Lake cobia beckon
  |  First Published: February 2011

The fishing in Lake Macquarie will be worthwhile this month. I hope that we will experience action similar to that my fishing dairy indicates we have had in the past couple of years.

The one fish I want to get in the lake this year is a cobia. They don’t get as big as they do north of here but nonetheless, it would be nice to get one here.

March is probably a better time to target them but with the water so warm in the lake now, there is a good chance of them being more prevalent.

I have seen a couple lately but I have not been prepared for them. I had only bream gear with me (isn’t that always the way?) so I will be making sure that I pack one bigger outfit when I head out from now on.

Most people have caught cobia while fishing for other species such as jew and big flathead with live bait, while the smaller ones have been caught while flicking soft plastics.


Cobia frequent spots like down around Myuna Bay, south west of Pulbah Island, Wangi Point, Swansea Bridge and not far from the Drop-Over. Your standard jewie outfit will be fine and you can either anchor or drift along.

I take out a rod set up with a couple of squid jigs above a 1oz jig head rigged with a 5” Gulp Jerk Shad and I let it bounce around on the bottom as I drift along, flicking plastics.

The number of squid that you catch this way is quite surprising, as is the frequency of getting a flathead on the bottom hook. Chopper tailor can be a pain at times, however.

While I drift along flicking plastics, I then might have a jewie rod rigged with fresh squid in the hope of getting a cobia, although so far it’s only worked on jew and one very large flathead.

A surprising number of jew remain around the lake and fresh squid works well for them.

I still find it hard to believe that small blades are responsible for so many jew but the majority of my fish have been caught on Berkley 3” Pogies. I guess it was by luck, really, as I mainly went smaller when chasing flathead and found that it was working well for jew.

The jewfish are best found early mornings and evenings in 9m to 10m of water and a run-in tide seems to be better in the lake.

The other popular targets this month are whiting and bream, particularly with surface lures. The new Berkley 3B lures are deadly in the shallows, especially early morning and late afternoon around the sand flats and shallows in places such as Salts Bay, off Coon Island Caravan Park, Green Point, Styles Point and Bolton Point.

The Pop Dog and Scum Dog are my pick but if there is a lot of surface weed, a Sub Dog will get just under the weed line. Best colours have been hooch, snoop, mongrel and barka.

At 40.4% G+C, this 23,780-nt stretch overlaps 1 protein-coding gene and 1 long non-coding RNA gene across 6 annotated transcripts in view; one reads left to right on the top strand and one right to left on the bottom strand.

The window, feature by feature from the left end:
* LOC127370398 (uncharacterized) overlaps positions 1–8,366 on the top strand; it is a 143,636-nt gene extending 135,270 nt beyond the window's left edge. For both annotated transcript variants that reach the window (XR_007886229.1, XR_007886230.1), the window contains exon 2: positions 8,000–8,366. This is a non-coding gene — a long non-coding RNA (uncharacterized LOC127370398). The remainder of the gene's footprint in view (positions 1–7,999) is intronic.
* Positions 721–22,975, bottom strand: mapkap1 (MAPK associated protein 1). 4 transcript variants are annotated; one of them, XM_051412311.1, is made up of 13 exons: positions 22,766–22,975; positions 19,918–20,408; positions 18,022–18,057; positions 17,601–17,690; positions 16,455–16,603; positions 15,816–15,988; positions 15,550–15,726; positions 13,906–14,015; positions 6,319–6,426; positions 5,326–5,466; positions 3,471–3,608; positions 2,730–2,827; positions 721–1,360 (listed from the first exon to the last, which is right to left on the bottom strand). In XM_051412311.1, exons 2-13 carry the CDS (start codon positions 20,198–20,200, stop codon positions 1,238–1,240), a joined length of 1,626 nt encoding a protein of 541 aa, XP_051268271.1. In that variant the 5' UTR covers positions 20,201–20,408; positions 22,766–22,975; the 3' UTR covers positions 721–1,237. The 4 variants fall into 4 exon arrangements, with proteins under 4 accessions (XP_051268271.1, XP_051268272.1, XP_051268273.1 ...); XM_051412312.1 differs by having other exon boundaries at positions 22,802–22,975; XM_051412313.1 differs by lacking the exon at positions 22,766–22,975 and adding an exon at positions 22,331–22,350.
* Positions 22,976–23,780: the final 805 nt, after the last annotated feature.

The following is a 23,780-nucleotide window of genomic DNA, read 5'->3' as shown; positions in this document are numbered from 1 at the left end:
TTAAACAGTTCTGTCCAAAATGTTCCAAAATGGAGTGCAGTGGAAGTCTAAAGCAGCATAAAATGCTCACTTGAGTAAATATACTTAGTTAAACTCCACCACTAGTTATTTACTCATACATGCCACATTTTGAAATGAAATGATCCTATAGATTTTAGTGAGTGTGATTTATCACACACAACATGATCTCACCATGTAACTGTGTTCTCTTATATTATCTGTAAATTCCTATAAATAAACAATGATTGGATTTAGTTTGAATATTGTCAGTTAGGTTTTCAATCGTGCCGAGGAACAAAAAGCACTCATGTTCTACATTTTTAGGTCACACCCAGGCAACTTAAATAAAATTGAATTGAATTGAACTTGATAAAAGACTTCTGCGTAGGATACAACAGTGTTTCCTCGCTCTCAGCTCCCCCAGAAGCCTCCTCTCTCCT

Whatever lures you decide on, the surface fishing will be exciting this month.

If you prefer soft plastics, look no further than the Berkley 2” Shrimp in banana prawn and the 2” Sandworm in camo, still prolific bream and whiting slayers.


There are plenty of arrow squid in the lake now but there are also plenty of green-eyes out at the island. They aren’t as big as those caught in Winter but are a good size for a feed or a big bait.

Quality squid jigs will pay for themselves in no time. The obvious choice is Yo-Zuri but the Berkley PowerBait jigs have been just as successful as the more expensive ones. The 2.5 and 3 have been the better sizes.

Squid can be finicky at times, taking only one colour, but in my tackle box I have black/purple tiger, olive/pink, red lumo and pink/white for when the squid aren’t co-operating on the standard pink.

With the number of squid around, kingies will be out and about, particularly at the island and at Swansea Bridge. Some mornings at the bridge the water is almost black with ink as the kingies smash the squid.

Obviously, feeding a live squid back towards the bridge would be worthwhile, otherwise try casting big poppers. This is a good option, particularly those fishing from the shore.

At the top of the tide kingies will be around the Drop Over and the nearby yacht marker and poppers, fresh squid and trolling with down riggers have worked well.


Offshore, there should be mahi mahi around the FAD taking surface lures or smaller chromies on light gear. These fish won’t be that big so light gear will be a lot of fun.

Further out, marlin will be about and out past the continental shelf there have been reports of yellowfin tuna.

The rocks and beaches around Catherine Hill Bay have been producing tailor early mornings and late afternoons. Spinning with chromies has been a good method although a few are being caught at night off the end of Blacksmiths Breakwall on pilchards under floats with glow sticks attached.

Unfortunately we get a lot of visitors on Friday and Saturday nights who make a mess of the breakwall and keep many undersized fish.

Don’t take matters into your own hands, ring Fisheries. Yes, it will be a recorded message but if enough people do it, then they might start to have regular inspections at these times.

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